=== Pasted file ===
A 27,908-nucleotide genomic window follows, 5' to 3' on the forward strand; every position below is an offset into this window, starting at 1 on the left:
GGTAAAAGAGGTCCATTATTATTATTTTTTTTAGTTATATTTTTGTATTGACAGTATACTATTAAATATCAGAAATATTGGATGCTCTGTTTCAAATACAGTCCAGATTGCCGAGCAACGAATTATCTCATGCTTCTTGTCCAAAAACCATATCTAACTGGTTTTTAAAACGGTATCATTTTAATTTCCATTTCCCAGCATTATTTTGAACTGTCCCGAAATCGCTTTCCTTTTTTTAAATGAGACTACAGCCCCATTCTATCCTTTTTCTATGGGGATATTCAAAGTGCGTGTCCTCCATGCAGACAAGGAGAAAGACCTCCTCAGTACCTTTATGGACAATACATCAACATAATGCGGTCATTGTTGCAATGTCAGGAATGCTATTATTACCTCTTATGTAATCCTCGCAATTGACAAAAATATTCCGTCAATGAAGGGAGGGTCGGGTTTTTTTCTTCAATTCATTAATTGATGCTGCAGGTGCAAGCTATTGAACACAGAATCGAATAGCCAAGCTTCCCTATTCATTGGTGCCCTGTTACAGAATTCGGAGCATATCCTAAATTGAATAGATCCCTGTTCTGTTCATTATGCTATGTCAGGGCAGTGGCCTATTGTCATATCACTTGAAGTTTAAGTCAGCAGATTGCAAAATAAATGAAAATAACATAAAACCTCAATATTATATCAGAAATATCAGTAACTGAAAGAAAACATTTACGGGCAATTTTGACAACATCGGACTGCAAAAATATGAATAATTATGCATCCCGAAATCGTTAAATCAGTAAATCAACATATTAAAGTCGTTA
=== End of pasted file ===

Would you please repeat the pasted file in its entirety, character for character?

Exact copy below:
A 27,908-nucleotide genomic window follows, 5' to 3' on the forward strand; every position below is an offset into this window, starting at 1 on the left:
GGTAAAAGAGGTCCATTATTATTATTTTTTTTAGTTATATTTTTGTATTGACAGTATACTATTAAATATCAGAAATATTGGATGCTCTGTTTCAAATACAGTCCAGATTGCCGAGCAACGAATTATCTCATGCTTCTTGTCCAAAAACCATATCTAACTGGTTTTTAAAACGGTATCATTTTAATTTCCATTTCCCAGCATTATTTTGAACTGTCCCGAAATCGCTTTCCTTTTTTTAAATGAGACTACAGCCCCATTCTATCCTTTTTCTATGGGGATATTCAAAGTGCGTGTCCTCCATGCAGACAAGGAGAAAGACCTCCTCAGTACCTTTATGGACAATACATCAACATAATGCGGTCATTGTTGCAATGTCAGGAATGCTATTATTACCTCTTATGTAATCCTCGCAATTGACAAAAATATTCCGTCAATGAAGGGAGGGTCGGGTTTTTTTCTTCAATTCATTAATTGATGCTGCAGGTGCAAGCTATTGAACACAGAATCGAATAGCCAAGCTTCCCTATTCATTGGTGCCCTGTTACAGAATTCGGAGCATATCCTAAATTGAATAGATCCCTGTTCTGTTCATTATGCTATGTCAGGGCAGTGGCCTATTGTCATATCACTTGAAGTTTAAGTCAGCAGATTGCAAAATAAATGAAAATAACATAAAACCTCAATATTATATCAGAAATATCAGTAACTGAAAGAAAACATTTACGGGCAATTTTGACAACATCGGACTGCAAAAATATGAATAATTATGCATCCCGAAATCGTTAAATCAGTAAATCAACATATTAAAGTCGTTA